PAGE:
Not overly optimistic
UK sportsbooks are not too bullish on the incoming UK Prime Minster Liz Truss having a long tenure. William Hill believes that Truss’ reign will be shorter than that of Theresa May, who spent 1,106 days in 10 Downing Street.
The Conservative Party announced on Monday that truss had won 57% of the party members’ votes in the race to replace outgoing Prime Minister Boris Johnson. Her main rival was the recent Chancellor of the Exchequer Rishi Sunak.
we’re not totally ruling out her serving the shortest reign in history at 50/1”
Speaking to Bloomberg, a William Hill spokesperson outlined the sportsbook operator’s views on Truss’ new role: “We don’t expect her to last very long in office and in fact make her just 4/6 to be in charge for less time than Theresa May, while we’re not totally ruling out her serving the shortest reign in history at 50/1.”
A keen interest in political betting
Betting on certain types of political events is nothing new in the UK. There are usually betting markets available for the big elections that take place across the world, such as the US presidential election and UK general elections.
It is not just William Hill that appears to be bearish over Liz Truss’ potential longevity as prime minister. Betfred, for instance, has Keir Starmer as the 4/5 favorite to be the UK Prime Minister following the next general election. Starmer is the current leader of the Labour Party; sportsbooks believe that the Labour Party could regain power next time out. At the moment, it appears that the next general election will not take place until at least 2024.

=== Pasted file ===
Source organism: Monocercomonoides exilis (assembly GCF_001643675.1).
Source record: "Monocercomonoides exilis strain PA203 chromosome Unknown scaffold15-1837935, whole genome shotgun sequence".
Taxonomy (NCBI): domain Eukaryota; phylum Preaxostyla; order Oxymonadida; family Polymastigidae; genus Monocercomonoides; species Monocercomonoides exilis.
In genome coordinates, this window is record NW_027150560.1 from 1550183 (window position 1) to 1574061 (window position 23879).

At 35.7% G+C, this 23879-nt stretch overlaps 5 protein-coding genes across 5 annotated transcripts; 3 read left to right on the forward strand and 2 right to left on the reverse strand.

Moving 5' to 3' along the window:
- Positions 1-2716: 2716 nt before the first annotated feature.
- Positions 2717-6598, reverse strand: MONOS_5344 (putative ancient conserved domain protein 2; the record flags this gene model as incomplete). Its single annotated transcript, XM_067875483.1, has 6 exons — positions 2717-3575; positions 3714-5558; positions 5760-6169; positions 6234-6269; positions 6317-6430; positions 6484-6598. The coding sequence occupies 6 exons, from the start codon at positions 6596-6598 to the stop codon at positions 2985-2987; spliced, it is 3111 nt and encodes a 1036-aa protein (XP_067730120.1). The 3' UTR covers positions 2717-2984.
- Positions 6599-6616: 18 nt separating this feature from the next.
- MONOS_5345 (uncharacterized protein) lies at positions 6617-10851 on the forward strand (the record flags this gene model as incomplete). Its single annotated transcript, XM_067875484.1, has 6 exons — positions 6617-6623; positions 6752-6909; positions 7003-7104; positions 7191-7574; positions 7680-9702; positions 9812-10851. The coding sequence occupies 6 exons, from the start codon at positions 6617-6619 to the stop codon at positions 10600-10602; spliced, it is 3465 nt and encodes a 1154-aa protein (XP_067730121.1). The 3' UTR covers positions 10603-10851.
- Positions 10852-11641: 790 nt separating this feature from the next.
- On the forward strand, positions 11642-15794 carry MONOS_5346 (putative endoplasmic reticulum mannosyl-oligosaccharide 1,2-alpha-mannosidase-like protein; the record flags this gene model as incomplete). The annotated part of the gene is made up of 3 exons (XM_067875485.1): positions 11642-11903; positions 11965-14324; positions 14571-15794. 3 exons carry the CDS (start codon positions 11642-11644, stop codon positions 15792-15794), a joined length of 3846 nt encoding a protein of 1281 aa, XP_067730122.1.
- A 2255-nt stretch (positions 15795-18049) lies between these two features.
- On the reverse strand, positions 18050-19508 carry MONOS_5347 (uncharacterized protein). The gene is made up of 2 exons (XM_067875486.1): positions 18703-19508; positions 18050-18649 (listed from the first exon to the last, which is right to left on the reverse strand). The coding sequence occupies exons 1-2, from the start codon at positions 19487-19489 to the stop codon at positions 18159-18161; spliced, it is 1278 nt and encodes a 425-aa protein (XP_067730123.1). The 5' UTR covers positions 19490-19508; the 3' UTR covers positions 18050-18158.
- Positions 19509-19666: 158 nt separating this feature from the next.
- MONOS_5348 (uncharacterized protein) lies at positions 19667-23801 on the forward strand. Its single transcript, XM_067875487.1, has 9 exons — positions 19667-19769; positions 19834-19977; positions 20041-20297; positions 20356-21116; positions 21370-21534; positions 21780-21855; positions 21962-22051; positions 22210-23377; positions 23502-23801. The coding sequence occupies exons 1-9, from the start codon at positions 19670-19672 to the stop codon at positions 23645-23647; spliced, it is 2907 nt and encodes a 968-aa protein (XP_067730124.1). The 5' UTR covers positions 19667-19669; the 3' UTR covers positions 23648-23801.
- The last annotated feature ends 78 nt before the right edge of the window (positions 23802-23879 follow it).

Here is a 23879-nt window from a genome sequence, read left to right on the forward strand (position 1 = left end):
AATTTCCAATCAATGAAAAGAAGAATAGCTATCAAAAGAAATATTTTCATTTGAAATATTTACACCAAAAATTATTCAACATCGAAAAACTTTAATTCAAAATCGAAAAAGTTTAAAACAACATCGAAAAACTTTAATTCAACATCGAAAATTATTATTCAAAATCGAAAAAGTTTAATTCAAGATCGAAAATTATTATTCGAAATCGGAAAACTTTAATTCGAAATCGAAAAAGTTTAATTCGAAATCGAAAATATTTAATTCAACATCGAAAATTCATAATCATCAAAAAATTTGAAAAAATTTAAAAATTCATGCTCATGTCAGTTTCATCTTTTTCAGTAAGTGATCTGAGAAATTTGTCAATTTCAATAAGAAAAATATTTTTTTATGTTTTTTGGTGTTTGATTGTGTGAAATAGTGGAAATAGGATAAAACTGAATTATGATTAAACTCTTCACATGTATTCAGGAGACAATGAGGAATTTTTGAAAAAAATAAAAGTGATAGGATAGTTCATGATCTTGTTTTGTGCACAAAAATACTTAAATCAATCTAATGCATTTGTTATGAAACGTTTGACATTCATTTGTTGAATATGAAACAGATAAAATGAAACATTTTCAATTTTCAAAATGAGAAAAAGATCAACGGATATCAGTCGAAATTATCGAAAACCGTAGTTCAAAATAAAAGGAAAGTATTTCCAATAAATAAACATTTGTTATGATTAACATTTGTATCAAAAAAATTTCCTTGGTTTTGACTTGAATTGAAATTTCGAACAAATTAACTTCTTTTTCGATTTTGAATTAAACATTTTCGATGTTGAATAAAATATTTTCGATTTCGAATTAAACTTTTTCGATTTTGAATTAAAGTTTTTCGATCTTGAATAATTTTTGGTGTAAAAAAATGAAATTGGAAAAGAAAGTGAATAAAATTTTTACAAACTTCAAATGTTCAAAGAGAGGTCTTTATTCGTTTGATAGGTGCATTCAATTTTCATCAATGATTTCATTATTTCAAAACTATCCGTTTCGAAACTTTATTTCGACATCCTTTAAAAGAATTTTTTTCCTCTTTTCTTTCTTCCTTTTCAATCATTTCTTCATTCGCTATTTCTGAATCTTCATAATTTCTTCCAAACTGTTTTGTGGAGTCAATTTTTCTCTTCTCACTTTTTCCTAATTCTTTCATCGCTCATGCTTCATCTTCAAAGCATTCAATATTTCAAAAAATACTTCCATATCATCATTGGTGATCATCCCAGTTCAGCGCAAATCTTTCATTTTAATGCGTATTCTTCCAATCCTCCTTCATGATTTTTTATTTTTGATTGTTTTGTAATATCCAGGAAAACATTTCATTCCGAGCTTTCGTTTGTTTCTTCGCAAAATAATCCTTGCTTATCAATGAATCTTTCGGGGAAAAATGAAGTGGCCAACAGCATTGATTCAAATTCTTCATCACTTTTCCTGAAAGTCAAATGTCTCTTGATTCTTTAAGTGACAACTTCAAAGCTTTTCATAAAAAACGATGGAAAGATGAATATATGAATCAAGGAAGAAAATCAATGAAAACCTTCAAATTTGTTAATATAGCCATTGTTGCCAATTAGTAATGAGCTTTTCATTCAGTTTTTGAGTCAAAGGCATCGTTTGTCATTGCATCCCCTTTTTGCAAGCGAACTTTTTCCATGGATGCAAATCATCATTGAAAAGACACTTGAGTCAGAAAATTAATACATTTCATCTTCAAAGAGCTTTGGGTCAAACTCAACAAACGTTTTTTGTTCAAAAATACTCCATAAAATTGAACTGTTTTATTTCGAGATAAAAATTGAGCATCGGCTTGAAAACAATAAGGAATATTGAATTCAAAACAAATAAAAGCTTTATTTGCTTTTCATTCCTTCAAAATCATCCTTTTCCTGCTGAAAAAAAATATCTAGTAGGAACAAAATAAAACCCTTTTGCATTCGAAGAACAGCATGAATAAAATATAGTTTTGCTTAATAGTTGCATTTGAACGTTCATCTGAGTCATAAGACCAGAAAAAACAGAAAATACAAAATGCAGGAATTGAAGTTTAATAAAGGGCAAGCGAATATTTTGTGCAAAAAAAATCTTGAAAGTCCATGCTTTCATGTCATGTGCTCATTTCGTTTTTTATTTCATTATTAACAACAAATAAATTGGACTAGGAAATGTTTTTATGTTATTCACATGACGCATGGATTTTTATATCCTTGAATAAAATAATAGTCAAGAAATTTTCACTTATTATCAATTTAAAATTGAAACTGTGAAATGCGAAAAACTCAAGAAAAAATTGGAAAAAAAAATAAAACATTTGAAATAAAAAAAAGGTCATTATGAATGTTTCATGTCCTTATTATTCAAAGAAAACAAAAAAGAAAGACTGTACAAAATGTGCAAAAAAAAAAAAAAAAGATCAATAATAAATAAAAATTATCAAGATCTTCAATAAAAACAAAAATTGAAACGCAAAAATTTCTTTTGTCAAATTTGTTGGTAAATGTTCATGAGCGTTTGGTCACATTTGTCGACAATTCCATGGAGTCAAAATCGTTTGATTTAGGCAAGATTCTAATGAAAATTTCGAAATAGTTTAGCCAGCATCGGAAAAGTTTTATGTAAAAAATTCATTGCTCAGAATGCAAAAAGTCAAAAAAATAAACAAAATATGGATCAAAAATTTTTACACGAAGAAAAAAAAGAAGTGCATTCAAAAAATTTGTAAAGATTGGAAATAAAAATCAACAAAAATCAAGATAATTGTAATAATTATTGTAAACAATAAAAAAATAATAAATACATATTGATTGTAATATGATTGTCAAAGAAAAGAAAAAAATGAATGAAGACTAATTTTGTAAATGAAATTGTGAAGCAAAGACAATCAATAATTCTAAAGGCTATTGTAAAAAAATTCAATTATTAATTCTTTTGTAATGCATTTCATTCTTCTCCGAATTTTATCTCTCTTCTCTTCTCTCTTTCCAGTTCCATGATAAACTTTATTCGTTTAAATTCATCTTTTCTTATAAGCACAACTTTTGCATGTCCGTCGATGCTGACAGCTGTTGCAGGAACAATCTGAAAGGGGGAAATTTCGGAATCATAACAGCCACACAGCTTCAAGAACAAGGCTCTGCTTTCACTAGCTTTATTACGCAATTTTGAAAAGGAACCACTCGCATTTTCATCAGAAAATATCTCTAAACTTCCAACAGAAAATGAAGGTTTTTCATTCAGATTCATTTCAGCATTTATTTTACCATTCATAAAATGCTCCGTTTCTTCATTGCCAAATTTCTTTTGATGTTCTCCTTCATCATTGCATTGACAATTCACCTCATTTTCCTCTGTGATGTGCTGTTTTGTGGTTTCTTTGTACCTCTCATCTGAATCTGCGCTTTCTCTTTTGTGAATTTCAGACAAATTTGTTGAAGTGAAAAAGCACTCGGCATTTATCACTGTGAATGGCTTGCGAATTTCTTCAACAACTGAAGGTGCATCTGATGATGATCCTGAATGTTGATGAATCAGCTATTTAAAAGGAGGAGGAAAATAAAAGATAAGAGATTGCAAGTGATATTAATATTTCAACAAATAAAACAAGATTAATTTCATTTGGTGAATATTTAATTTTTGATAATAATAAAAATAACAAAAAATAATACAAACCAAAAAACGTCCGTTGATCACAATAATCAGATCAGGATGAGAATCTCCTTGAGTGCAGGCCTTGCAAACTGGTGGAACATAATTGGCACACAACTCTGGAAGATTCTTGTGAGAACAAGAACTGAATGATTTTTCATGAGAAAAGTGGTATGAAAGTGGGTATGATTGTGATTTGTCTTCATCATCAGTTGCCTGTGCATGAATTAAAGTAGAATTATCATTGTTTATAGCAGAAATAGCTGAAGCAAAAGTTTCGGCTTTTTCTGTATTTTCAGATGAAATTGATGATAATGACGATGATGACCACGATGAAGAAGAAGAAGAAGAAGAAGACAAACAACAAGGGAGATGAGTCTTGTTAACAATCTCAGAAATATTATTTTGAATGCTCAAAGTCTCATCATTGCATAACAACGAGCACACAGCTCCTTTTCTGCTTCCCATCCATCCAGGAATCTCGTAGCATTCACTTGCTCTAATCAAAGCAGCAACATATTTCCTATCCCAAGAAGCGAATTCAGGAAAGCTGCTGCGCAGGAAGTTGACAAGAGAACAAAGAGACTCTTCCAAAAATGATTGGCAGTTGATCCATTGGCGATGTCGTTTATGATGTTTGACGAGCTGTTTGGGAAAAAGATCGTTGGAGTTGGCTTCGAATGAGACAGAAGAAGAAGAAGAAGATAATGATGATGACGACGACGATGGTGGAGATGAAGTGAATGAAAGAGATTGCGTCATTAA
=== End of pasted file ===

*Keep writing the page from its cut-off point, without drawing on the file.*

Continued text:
Gambling reform up in the air
The news that a new prime minister has been chosen will be welcomed by responsible gambling advocates. The long-awaited UK government review of the region’s main gambling legislation was postponed until a new premier was in office.
Efforts to review the Gambling Act of 2005 began toward the end 2020 and looked at all aspects of the gambling sector’s framework. A raft of new measures had been expected to be recommended when the Department for Digital, Culture, Media and Sport publishes its white paper on the matter. The white paper was initially set for publication in August, but the political turmoil meant that it was postponed.
There are concerns in some quarters that Truss might ultimately avoid making major changes to gambling legislation. With the cost of living spiraling out of control, Truss has committed to cutting taxes for everyday people. She may not want to put in place overly strict measures on the gambling sector as it could end up significantly reducing the government’s tax revenue from the sector.